A flight between Shanghai and Chongqing now costs $4, about the price of a tall latte at Starbucks. Flights from New York to Miami were on offer for $51 last week, roughly the same as the cab fare from the airport to Manhattan. If Miami didn’t appeal, you could have taken off for Paris for $278. The problem for the airline industry is: will anyone take them?
As the coronavirus outbreak continues to hit stock markets hard, the travel industry is suffering its worse crisis in more than 18 years. Businesses have advised employees to avoid non-essential travel, conferences are cancelled, and would-be vacationers are avoiding foreign and domestic travel.
The already bleak picture for airlines, hotels and cruise companies continued to darken Monday as an oil price war and widening coronavirus infections bit deeply into investor confidence.
So bad have things become that last week, Southwest’s chief executive, Gary Kelly, warned the “precipitous decline in bookings” was similar to the drop the airline experienced after the September 11 terrorist attacks.
“9/11 wasn’t an economically driven issue for travel – it was more fear, quite frankly,’’ he said. “And I think that’s really what’s manifested this time … It has a 9/11-like feel. Hopefully we’ll get this behind us very quickly.’’
Comparisons to 9/11 are not exaggerated. The International Air Transport Association (IATA) trade body calculates that revenue worldwide this year could decline by between $63bn and $113bn, or as much as 20%. After 9/11, airline revenues fell by 7%, or $23bn, according to IATA.
It’s not just airlines. Cruise stocks plummeted harder still after the US state department warned US travelers, especially the elderly and those with underlying health issues, to avoid cruises.
Shares of Carnival fell 19% on Monday, while Norwegian Cruise Line Holdings and Royal Caribbean fell more than 25%. In less than two months, the three US-based operators have lost more than $42bn in market capitalization, more than half of their value.
“They will likely survive but no guarantees,” C Patrick Scholes, an analyst at SunTrust, wrote in an email on Monday.
That came as thousands of passengers on a third Princess Cruises ship are being kept onboard while crew members get tested for Covid-19. The Caribbean Princess, on a 10-day trip to the Panama Canal, was placed under a “no sail order” from the US Centers for Disease Control and Prevention (CDC).
That came as hotel industry stocks continued their declines. Over the first two months of the year, the Baird/STR Hotel Stock Index, a broad measure of the sector’s health, has dropped 18.5%, according to the trade publication HospitalityNet.
“Hotel stocks fell off a cliff at the end of the month due to mounting Covid-19 concerns domestically, and the broader stock market correction has disproportionately impacted travel-related stocks,” Michael Bellisario, senior hotel research analyst and director at Baird, told the publication.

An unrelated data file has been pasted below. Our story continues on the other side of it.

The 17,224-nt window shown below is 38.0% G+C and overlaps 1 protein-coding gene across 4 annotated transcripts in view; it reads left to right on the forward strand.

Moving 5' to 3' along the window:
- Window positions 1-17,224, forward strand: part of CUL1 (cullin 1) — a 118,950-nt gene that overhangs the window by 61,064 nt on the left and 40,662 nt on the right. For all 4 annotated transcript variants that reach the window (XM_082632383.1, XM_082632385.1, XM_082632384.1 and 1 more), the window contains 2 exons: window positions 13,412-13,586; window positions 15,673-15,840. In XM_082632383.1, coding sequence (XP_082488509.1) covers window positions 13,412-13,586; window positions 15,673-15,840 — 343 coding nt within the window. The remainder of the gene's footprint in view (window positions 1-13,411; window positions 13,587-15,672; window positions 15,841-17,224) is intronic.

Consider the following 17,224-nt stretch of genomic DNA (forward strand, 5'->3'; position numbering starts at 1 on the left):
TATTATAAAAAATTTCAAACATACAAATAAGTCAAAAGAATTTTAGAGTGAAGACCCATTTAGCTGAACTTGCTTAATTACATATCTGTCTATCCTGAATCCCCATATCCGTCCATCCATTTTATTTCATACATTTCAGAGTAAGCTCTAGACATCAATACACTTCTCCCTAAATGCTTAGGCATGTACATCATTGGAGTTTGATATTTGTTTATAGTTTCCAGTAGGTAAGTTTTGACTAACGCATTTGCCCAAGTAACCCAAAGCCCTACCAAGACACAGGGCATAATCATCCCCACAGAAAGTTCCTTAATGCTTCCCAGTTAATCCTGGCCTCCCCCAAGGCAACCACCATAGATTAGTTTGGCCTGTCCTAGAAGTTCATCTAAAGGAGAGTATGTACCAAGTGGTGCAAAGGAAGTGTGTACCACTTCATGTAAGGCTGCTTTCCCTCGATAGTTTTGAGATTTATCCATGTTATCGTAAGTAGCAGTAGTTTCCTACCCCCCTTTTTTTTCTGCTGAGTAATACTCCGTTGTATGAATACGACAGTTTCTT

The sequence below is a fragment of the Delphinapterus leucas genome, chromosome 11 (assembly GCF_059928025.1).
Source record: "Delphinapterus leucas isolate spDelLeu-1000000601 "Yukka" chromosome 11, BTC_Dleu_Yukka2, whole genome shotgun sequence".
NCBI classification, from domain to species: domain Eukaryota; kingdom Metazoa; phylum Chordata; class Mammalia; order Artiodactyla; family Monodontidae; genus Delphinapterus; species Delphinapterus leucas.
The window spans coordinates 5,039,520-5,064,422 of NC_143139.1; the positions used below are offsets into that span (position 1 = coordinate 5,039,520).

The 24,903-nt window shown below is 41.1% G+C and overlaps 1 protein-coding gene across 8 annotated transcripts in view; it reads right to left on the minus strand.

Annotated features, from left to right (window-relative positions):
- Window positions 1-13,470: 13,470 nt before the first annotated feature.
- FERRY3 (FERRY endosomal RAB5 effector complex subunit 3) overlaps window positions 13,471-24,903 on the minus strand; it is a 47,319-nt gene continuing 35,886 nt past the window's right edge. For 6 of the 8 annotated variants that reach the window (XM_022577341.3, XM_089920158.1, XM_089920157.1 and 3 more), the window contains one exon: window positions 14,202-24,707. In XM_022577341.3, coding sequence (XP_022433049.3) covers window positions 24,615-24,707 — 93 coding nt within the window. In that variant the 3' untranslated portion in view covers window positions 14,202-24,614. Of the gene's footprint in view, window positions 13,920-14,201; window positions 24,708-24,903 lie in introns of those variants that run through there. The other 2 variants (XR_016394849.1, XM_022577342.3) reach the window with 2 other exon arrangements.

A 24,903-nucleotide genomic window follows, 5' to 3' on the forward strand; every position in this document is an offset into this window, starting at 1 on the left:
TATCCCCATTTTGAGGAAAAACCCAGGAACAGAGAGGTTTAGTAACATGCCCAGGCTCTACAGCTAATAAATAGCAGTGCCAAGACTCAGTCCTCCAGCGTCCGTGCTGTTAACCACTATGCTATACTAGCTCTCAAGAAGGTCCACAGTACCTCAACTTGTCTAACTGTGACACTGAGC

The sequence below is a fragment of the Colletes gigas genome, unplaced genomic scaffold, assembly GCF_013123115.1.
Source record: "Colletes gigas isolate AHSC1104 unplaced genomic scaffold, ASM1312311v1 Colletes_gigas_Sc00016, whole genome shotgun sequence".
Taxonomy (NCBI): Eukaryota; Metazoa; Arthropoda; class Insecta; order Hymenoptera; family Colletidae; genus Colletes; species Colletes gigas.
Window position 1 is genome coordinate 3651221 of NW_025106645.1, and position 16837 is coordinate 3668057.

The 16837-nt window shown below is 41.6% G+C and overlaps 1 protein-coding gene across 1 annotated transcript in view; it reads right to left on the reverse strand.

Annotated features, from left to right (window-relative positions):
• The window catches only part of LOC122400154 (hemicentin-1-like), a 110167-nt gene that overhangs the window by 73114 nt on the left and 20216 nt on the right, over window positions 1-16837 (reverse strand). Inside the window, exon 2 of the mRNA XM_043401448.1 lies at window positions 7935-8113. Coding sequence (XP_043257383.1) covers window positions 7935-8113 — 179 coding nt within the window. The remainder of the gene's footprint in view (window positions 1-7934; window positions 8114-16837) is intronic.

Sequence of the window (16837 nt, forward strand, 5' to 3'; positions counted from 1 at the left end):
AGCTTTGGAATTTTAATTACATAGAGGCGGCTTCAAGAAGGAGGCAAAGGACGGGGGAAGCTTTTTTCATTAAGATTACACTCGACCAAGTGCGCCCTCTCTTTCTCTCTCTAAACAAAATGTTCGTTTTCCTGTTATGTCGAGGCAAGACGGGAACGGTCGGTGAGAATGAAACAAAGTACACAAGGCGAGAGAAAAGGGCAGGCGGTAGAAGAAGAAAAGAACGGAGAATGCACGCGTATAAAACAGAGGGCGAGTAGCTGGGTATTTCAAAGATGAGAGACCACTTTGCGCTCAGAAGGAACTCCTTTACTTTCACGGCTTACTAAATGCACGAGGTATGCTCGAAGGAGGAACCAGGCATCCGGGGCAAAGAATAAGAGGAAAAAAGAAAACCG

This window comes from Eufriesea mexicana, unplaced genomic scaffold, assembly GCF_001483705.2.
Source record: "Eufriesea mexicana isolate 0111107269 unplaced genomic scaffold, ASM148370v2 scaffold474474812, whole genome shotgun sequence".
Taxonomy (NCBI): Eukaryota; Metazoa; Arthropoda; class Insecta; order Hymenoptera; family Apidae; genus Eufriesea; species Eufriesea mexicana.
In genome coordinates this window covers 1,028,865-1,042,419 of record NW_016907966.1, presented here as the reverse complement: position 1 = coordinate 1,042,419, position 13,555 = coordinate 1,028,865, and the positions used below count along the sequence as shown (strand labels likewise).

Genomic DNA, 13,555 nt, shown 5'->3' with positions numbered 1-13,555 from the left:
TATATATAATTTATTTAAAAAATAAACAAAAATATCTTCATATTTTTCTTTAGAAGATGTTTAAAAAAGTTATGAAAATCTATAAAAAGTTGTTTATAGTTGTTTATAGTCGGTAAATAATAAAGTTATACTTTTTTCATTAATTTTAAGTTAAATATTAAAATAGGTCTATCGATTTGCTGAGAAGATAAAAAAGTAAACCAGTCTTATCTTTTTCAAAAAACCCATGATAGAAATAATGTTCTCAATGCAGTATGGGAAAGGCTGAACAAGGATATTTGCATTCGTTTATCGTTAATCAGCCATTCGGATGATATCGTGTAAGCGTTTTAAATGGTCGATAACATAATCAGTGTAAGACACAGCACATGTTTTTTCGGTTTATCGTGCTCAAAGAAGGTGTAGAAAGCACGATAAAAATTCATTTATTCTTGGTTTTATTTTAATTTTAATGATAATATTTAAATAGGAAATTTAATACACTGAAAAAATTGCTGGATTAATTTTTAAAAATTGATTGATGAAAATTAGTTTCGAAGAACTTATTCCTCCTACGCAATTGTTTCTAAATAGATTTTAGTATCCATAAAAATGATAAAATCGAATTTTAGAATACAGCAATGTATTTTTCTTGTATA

The travel and leisure industry is one of the US’s largest employers and the White House is worried. The White House chief economic adviser, Larry Kudlow, announced “targeted measures” to offset the negative impact on the industry from the coronavirus outbreak last week and Donald Trump, who recently signed an $8.3bn emergency coronavirus spending bill, met with airline executives to discuss the impact of the outbreak. The White House called another meeting with business leaders on Monday to discuss options.
Any financial package would need the approval of Congress – difficult in an election year. Among the range of options open to White House are tax deferments for industries hurt by the coronavirus outbreak, including the cruise, travel and airline industries.
Improving public confidence in industries substantially affected by Covid-19 may be even more difficult than agreeing a bailout package given the level of uncertainty about the virus, how many will be affected and how long it will go on.
According to the airline industry expert Robert Mann, the reaction of businesses to the threat does not necessarily match reality but the impact is still real.
“I can understand businesses having a duty of care to employees, so saying ‘if you don’t want to travel, don’t travel’ is one thing. But saying flat out ‘don’t travel’, that has implications for their businesses but also a lot of implications for the travel industry as a whole – airlines, hotels, rental cars, Uber, Lyft and all the related expenditures,” he said.
“This is a behavioral economics problem,” Mann says. “It’s a situation where people throw probabilities out the window, react irrationally, and socially oriented businesses pay the price. The issue here is to get over the hysteria.”
But with people dying and case numbers rising, worry is warranted right now, even if it proves to be short-lived. The consequences for some businesses are likely to be severe.
“In the current crisis, a 30% drop in front-cabin, business traveler bookings represents of drop of roughly half in overall industry revenue,” says McKenzie. “I’d be surprised if we didn’t see more airlines going out of business.”